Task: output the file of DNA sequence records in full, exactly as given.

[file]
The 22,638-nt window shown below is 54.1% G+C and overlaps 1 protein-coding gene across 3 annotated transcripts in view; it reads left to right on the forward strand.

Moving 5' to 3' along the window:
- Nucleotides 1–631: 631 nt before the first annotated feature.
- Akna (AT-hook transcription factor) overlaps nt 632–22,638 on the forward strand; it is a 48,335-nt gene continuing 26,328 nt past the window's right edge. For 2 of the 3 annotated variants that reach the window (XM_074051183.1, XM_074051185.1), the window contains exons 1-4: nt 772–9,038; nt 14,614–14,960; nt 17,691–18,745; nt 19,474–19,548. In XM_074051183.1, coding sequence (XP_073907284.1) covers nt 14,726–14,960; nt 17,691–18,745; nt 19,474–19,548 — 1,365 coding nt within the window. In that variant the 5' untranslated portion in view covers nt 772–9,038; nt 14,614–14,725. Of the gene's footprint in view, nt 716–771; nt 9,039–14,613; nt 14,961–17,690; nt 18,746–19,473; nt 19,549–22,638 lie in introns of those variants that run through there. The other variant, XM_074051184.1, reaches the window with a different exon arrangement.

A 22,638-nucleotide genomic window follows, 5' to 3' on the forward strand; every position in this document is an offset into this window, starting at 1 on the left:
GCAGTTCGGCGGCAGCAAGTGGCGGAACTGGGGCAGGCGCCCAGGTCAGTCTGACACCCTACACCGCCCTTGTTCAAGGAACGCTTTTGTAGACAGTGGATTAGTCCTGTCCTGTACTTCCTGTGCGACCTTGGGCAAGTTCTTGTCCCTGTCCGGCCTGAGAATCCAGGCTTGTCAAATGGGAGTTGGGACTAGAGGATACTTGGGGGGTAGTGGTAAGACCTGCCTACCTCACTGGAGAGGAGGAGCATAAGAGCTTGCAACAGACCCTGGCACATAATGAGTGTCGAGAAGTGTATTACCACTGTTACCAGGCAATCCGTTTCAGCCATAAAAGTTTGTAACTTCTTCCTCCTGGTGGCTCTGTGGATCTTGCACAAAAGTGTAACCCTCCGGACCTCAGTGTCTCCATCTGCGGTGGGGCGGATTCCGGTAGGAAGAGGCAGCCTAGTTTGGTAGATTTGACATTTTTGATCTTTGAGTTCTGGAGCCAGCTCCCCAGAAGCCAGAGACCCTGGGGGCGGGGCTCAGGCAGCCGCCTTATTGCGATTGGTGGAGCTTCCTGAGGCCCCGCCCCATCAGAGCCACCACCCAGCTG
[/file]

The 22,638-nt window shown below is 54.1% G+C and overlaps 1 protein-coding gene across 3 annotated transcripts in view; it reads left to right on the forward strand.

Moving 5' to 3' along the window:
- Nucleotides 1–631: 631 nt before the first annotated feature.
- Akna (AT-hook transcription factor) overlaps nt 632–22,638 on the forward strand; it is a 48,335-nt gene continuing 26,328 nt past the window's right edge. For 2 of the 3 annotated variants that reach the window (XM_074051183.1, XM_074051185.1), the window contains exons 1-4: nt 772–9,038; nt 14,614–14,960; nt 17,691–18,745; nt 19,474–19,548. In XM_074051183.1, coding sequence (XP_073907284.1) covers nt 14,726–14,960; nt 17,691–18,745; nt 19,474–19,548 — 1,365 coding nt within the window. In that variant the 5' untranslated portion in view covers nt 772–9,038; nt 14,614–14,725. Of the gene's footprint in view, nt 716–771; nt 9,039–14,613; nt 14,961–17,690; nt 18,746–19,473; nt 19,549–22,638 lie in introns of those variants that run through there. The other variant, XM_074051184.1, reaches the window with a different exon arrangement.

A 22,638-nucleotide genomic window follows, 5' to 3' on the forward strand; every position in this document is an offset into this window, starting at 1 on the left:
GCAGTTCGGCGGCAGCAAGTGGCGGAACTGGGGCAGGCGCCCAGGTCAGTCTGACACCCTACACCGCCCTTGTTCAAGGAACGCTTTTGTAGACAGTGGATTAGTCCTGTCCTGTACTTCCTGTGCGACCTTGGGCAAGTTCTTGTCCCTGTCCGGCCTGAGAATCCAGGCTTGTCAAATGGGAGTTGGGACTAGAGGATACTTGGGGGGTAGTGGTAAGACCTGCCTACCTCACTGGAGAGGAGGAGCATAAGAGCTTGCAACAGACCCTGGCACATAATGAGTGTCGAGAAGTGTATTACCACTGTTACCAGGCAATCCGTTTCAGCCATAAAAGTTTGTAACTTCTTCCTCCTGGTGGCTCTGTGGATCTTGCACAAAAGTGTAACCCTCCGGACCTCAGTGTCTCCATCTGCGGTGGGGCGGATTCCGGTAGGAAGAGGCAGCCTAGTTTGGTAGATTTGACATTTTTGATCTTTGAGTTCTGGAGCCAGCTCCCCAGAAGCCAGAGACCCTGGGGGCGGGGCTCAGGCAGCCGCCTTATTGCGATTGGTGGAGCTTCCTGAGGCCCCGCCCCATCAGAGCCACCACCCAGCTG